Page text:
How corruption undermines the rule of law in China and engenders civil instabilities
LE3 .A278 2013
Bachelor of Arts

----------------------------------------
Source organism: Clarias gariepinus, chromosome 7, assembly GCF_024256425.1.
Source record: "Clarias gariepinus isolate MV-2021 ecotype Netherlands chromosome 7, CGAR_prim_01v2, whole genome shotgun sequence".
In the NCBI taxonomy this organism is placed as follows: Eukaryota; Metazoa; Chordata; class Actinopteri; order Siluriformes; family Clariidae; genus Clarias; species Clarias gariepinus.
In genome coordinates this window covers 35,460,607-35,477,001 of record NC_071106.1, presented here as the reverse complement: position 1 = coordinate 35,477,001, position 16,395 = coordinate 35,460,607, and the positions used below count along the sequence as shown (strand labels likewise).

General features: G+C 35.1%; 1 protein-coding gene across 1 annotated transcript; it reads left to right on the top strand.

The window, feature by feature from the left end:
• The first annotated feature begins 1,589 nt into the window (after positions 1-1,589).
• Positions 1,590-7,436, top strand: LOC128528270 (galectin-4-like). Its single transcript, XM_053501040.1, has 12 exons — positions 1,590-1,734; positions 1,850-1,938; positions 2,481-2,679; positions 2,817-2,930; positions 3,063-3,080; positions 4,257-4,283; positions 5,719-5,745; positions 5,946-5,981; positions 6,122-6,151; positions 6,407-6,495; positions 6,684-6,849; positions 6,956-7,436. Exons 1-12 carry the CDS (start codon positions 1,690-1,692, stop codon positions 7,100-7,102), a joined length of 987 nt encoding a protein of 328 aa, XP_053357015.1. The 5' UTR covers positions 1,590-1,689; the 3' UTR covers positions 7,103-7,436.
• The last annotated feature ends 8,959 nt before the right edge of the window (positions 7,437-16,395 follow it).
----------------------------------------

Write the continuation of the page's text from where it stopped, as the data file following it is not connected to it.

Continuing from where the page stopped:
Despite ample research by social scientists on the issue of corruption in China, few researchers have looked at governance in China by inferring from the sociocultural norms and philosophies that are integral to the identity of Chinese citizens. This thesis will incorporate three different Chinese philosophies, Confucianism, Sage Kingship and Legalism, to explain why the Chinese government needs to adhere to these philosophies in order to achieve good governance. Using case studies that deal with issues such as economic deprivation, environmental degradation and excessive censorship, the thesis will explain why good governance, driven by these Chinese philosophies, is needed to ensure the civil stability of China. The thesis will look at how poor governance, caused by a lack of the rule of law, has led to four recent developments in China: 1) the involvement of the Chinese middle class in civil disobedience in response to environmental degradation; 2) the introduction of free intraparty elections in Chinese villages; 3) demonstrations by Chinese citizens and journalists against the excessive press censorship in China; and 4) the anti-corruption reforms that have been promised by the new Chinese leader, Xi Jinping. This thesis will explain how corruption undermines the legitimacy of the Chinese government and why political reforms are necessary to prevent civil instability from further spreading in the society.
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